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Watchdog hits out as housing benefit fraud increases by 50%

Auditor General says level of cheating ‘unacceptable’ after £2.4m is claimed illegally


Auditor General Kieran Donnelly

Auditor General Kieran Donnelly

Auditor General Kieran Donnelly

The amount of housing benefit fraud in Northern Ireland has risen by over 50%, the latest report from Land and Property Services (LPS) has revealed.

The figures show the total amount of benefit claimed fraudulently in 2019/20 rose to £2.4m, compared to £1.6m the previous year.

But the overall level of fraud and error in LPS accounts has decreased slightly.

The audit of accounts revealed LPS administered £37m of housing benefit to claimants who own their home but who are on low income and suffering financial hardship.

The levels of fraud and error, which are estimated by the Department for Communities' standards assurance unit, amounted to £3.9m, representing 10.6% of total housing benefit expenditure.

While this is a 2.5% decrease compared to the 13.1% recorded in 2018-19, there were concerns at the notable increase in levels of fraud.

Comptroller and Auditor General Kieran Donnelly said the levels of housing benefit fraud and error remained "unacceptably high".

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"While I welcome the considerable efforts LPS has made to improve fraud and error rates, the increase in customer fraud by 50% in 2019 is concerning," he said.

"The significant levels of fraud and error in LPS total housing benefit expenditure remain unacceptable, and the qualification of my audit opinion reflects that."

In 2019-20 LPS administered £3.3m of rate rebate, which is reflected in these financial statements, for claimants in receipt of Universal Credit.

LPS estimated the amount of fraud in error within these transactions to be 7.2% of LPS total rate rebate expenditure.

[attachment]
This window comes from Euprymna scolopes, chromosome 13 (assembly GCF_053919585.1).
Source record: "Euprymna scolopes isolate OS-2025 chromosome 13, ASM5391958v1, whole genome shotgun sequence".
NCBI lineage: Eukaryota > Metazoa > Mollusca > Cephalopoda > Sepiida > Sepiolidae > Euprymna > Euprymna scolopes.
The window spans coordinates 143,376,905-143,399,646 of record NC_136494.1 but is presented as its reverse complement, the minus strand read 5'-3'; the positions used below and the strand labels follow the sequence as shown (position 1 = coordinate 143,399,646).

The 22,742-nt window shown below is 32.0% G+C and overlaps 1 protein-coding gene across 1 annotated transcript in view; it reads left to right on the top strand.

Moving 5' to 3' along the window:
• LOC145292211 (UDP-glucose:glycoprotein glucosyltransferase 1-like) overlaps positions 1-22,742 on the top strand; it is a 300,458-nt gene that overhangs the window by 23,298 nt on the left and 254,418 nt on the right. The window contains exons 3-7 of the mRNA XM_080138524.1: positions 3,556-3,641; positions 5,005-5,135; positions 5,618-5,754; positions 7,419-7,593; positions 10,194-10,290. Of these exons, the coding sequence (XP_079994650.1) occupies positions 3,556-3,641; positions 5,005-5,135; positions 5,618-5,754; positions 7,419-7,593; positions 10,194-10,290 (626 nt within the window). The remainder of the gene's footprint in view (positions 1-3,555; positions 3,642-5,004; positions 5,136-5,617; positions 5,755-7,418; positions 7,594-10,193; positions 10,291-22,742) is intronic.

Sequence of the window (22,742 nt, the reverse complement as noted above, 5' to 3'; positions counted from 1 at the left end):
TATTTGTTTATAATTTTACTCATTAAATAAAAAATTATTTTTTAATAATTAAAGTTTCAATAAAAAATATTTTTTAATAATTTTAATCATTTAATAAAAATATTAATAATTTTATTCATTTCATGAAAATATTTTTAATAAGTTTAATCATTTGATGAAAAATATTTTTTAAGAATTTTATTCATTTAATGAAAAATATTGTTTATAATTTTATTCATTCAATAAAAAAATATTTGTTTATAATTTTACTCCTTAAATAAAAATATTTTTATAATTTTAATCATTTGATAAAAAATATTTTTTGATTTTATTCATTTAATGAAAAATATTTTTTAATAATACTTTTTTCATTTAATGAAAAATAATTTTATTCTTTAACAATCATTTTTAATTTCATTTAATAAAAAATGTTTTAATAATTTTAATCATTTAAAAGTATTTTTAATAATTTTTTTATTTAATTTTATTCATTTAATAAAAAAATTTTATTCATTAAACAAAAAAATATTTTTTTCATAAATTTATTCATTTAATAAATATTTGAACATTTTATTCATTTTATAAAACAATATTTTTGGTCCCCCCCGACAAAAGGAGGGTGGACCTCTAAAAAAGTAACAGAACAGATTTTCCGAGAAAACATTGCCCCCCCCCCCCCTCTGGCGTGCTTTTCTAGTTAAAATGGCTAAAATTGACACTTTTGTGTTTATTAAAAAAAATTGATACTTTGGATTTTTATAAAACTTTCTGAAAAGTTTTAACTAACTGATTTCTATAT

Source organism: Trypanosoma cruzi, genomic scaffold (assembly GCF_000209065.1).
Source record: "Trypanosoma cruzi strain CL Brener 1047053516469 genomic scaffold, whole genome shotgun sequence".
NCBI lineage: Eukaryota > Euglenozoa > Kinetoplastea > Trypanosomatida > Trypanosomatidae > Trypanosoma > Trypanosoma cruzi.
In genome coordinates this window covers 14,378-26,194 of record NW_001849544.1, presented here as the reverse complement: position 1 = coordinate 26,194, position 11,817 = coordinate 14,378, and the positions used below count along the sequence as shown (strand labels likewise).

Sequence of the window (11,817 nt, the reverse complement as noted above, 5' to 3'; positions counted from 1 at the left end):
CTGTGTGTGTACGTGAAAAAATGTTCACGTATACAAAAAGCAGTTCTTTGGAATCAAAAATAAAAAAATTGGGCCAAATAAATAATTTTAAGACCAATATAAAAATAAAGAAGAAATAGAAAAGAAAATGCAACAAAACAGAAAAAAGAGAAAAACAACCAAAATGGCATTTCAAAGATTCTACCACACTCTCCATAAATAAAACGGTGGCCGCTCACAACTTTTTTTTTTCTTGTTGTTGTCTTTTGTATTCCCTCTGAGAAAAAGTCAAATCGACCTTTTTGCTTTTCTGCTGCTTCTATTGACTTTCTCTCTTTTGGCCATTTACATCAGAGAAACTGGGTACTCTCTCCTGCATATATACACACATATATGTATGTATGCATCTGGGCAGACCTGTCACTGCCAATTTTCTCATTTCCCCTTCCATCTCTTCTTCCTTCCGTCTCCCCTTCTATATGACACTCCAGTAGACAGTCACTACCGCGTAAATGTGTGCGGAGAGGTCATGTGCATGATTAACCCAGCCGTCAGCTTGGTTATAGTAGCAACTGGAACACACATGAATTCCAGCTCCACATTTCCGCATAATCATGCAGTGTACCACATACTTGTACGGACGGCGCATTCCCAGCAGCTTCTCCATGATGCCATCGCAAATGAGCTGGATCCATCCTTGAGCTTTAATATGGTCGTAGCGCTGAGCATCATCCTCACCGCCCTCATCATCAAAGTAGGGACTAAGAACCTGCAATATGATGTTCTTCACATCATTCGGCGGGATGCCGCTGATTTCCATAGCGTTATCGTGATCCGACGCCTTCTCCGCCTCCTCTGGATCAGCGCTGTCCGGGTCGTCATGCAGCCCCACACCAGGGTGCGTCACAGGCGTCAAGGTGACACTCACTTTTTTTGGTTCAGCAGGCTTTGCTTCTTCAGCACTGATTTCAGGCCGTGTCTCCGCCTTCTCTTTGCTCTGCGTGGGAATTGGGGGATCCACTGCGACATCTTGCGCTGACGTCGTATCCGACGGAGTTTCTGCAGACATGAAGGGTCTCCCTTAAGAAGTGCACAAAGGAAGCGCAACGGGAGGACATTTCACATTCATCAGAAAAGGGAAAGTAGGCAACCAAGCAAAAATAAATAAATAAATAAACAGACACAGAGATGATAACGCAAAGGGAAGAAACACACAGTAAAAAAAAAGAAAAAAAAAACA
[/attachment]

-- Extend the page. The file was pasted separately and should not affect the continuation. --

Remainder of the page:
Mr Donnelly said he will keep this matter under consideration in light of increased numbers of claimants becoming eligible for the rate rebate scheme in the future.

This increase is anticipated as a result of claimants due to migrate to Universal Credit from other benefit types, as well as new Universal Credit claimants, particularly due to the impact of Covid-19.

The report also showed levels of ratepayer debt were £124.4m at March 31, 2020, slightly reduced from the 2019 figure of £124.5m.

Some £14.5m of debt was written off during the year and £38.3m was identified as impaired debt, which is unlikely to be repaid in full.

However, LPS has advised that the majority of outstanding debt is due to be recovered, and Mr Donnelly stressed the importance of ensuring all necessary steps were taken to maximise this recovery.

The amount of housing benefit paid out by LPS has steadily fallen over the past five years, from £41.5m in 2015 to £37m in 2019.

The figure for fraud in 2019 includes an internal fraud case related to the misappropriation of refunds on customer accounts.

Approximately 2,000 refunds a staff member was involved in approving over a 12-year period were investigated.

LPS identified the suspected misappropriation of 56 refunds by the staff member to a total value of £125,000.

The staff member was dismissed in October 2019 and LPS is exploring further possible fraudulent activity by the same person.

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